Respondents saw fictitious but realistic CPI concerning nursing homes with one absolute best provider, that is, one provider that was dominant on all indicators. We used existing CPI derived from measurements with the Dutch Consumer Quality Index (CQI) Long Term Care.32 The CQI scores varied on a scale from 1 to 4, where 1 indicated non-optimal care and 4 indicated optimal care according to patients. Based on the priority that patients gave to quality indicators in previous research,32 ,33 we selected 9 from the 14 available indicators. These indicators were safety of care, conduct of professionals, mental well-being, independency, privacy, cleaning service, meals, availability of personnel and competence of personnel. We selected nursing homes by rank ordering the 752 nursing homes with complete data, and a subsequent selection of nursing homes after every 39 cases. We ensured a selection of providers that varied on the quality of provided care. The actual scores of several nursing homes were slightly adjusted in order to derive the top three of the best-performing and the worst-performing providers. One nursing home outperformed the other nursing homes on all quality indicators. The two other nursing homes considered second and third best had more ‘better than average’ scores than the other nursing homes listed. The names of nursing homes were replaced by fictitious names and the order in which the nursing homes and indicators appeared was randomly chosen. The names of the 20 nursing homes in the first set were not included in the names in the second set of five nursing homes. For each condition, a screenshot was designed in the style of the government-run kiesBeter website. Respondents were able to access explanations of the indicators through mouse-overs. Online supplementary appendix 1 provides examples of those screenshots.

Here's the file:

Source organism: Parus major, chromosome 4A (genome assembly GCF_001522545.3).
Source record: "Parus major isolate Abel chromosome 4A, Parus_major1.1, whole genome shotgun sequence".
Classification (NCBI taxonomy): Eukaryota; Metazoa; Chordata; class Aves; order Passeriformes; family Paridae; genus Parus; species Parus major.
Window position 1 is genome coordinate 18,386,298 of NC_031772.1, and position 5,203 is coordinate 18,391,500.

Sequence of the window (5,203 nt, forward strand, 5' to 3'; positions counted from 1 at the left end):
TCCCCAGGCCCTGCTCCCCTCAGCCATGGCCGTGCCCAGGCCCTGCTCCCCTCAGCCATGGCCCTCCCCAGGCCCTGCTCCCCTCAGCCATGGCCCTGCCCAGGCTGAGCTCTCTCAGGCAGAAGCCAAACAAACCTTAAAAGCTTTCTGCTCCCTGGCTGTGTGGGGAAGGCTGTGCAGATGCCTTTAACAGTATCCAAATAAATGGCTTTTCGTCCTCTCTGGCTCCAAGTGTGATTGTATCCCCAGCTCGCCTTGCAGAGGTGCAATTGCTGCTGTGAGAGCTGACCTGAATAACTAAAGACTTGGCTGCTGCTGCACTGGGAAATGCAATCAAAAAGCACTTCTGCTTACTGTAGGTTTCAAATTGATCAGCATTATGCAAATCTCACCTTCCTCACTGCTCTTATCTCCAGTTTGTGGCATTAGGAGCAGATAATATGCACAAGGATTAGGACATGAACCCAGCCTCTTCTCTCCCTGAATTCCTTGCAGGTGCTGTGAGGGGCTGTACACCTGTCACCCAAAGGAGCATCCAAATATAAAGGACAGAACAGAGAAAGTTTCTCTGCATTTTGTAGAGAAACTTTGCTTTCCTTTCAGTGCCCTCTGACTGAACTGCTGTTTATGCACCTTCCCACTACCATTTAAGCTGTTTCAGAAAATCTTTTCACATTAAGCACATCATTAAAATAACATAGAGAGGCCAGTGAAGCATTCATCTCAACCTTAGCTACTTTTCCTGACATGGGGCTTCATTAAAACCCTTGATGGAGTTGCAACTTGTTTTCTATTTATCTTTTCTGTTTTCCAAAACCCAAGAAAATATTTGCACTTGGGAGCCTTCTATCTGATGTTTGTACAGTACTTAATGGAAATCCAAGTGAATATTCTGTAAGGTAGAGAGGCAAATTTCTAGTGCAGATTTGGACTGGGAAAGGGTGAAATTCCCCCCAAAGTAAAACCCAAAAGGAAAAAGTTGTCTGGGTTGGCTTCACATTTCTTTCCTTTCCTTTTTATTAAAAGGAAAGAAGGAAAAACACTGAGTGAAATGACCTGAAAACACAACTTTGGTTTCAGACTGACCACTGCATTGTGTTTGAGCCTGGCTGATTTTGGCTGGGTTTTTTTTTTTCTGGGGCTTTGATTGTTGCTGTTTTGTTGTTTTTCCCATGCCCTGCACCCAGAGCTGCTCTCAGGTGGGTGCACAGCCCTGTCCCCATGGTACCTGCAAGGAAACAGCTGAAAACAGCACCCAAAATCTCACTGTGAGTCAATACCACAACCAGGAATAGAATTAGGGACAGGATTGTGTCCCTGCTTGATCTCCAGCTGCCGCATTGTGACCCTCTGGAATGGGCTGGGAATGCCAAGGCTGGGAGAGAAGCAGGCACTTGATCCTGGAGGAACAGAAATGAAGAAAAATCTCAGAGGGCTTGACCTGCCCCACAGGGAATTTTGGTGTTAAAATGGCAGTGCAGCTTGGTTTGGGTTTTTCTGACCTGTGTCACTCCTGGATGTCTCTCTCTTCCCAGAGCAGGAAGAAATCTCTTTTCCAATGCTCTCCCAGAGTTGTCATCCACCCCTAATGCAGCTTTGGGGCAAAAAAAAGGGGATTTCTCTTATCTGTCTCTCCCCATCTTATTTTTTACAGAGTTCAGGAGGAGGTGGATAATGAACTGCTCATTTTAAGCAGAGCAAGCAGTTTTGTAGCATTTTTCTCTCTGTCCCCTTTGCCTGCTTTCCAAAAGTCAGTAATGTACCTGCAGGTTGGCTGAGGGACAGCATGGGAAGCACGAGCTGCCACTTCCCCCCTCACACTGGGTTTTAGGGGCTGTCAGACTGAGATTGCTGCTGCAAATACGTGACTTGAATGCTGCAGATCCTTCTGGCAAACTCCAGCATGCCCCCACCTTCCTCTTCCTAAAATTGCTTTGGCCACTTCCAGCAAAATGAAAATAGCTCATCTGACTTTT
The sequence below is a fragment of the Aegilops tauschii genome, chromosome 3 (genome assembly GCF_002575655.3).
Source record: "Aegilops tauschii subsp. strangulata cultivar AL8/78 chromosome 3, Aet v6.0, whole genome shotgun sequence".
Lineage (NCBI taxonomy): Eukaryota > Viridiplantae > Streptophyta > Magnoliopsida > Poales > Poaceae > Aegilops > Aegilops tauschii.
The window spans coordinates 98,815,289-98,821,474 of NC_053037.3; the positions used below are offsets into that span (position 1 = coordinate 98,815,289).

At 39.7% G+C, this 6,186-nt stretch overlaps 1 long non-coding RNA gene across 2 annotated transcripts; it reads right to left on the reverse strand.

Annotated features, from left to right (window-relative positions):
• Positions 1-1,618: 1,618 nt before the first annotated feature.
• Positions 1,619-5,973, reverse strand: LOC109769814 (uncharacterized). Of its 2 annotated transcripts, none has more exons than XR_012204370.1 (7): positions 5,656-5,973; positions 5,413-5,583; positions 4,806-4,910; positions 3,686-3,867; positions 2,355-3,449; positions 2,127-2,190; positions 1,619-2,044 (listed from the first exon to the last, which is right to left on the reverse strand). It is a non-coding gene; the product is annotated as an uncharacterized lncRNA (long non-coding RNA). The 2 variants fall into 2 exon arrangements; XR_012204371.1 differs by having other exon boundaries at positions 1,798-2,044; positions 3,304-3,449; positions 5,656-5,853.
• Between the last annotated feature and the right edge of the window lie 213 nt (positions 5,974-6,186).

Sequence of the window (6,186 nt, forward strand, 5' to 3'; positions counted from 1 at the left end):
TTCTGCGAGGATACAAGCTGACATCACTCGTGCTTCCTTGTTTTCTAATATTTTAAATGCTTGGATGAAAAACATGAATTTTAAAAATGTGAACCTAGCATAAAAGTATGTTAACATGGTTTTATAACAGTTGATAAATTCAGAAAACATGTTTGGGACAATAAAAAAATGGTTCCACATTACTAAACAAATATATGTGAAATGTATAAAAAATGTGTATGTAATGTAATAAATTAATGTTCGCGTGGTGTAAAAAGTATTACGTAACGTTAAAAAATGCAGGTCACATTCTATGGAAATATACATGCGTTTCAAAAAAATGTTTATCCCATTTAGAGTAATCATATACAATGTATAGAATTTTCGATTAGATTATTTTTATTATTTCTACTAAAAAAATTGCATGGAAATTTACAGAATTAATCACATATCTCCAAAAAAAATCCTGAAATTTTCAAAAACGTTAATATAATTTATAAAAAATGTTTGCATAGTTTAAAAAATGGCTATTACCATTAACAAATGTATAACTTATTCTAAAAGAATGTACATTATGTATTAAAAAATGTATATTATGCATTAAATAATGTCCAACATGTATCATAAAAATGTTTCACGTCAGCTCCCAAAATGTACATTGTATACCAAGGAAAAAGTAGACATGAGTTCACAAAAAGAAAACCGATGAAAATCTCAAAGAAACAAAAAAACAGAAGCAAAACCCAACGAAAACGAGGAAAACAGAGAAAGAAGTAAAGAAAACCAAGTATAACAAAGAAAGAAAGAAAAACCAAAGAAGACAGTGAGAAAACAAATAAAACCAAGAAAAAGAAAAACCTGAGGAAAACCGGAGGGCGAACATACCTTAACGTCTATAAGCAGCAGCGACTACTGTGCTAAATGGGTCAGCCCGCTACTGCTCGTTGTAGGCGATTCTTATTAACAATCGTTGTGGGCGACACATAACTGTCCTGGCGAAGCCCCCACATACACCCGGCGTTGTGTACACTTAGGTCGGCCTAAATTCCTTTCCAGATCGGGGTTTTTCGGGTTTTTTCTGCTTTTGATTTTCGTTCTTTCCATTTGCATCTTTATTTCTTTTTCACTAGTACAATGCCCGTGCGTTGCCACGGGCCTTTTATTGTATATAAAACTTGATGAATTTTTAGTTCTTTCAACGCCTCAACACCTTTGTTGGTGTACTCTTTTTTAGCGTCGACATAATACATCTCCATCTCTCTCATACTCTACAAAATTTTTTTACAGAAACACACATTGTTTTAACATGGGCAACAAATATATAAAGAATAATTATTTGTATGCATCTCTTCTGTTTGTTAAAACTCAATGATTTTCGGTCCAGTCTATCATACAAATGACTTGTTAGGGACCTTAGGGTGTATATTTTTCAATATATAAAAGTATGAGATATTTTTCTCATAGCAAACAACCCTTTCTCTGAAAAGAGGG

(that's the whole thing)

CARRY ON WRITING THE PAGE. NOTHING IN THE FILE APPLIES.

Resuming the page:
Respondents were provided with two screenshots: one with 20 nursing homes (the ‘realistic version’) and one with five nursing homes (the ‘reduced version’) and a sequence of questions followed. We asked respondents to imagine having to choose a nursing home for themselves or for their parents/grandparents. We instructed them to take their time in viewing information about quality of care in the different nursing homes. All participants first saw the information about 20 nursing homes, as this reflected a realistic number of providers as currently presented on Dutch websites. They were then provided with questions that assessed their comprehension and hypothetical choice. Next, respondents saw a screenshot with information about five nursing homes, and they were again asked to fill in answers to several questions. Respondents were not able to return to the page displaying CPI after they had answered our questions. Finally, respondents filled in answers to questions about sociodemographic background and cognitive skills.
Comprehension of the information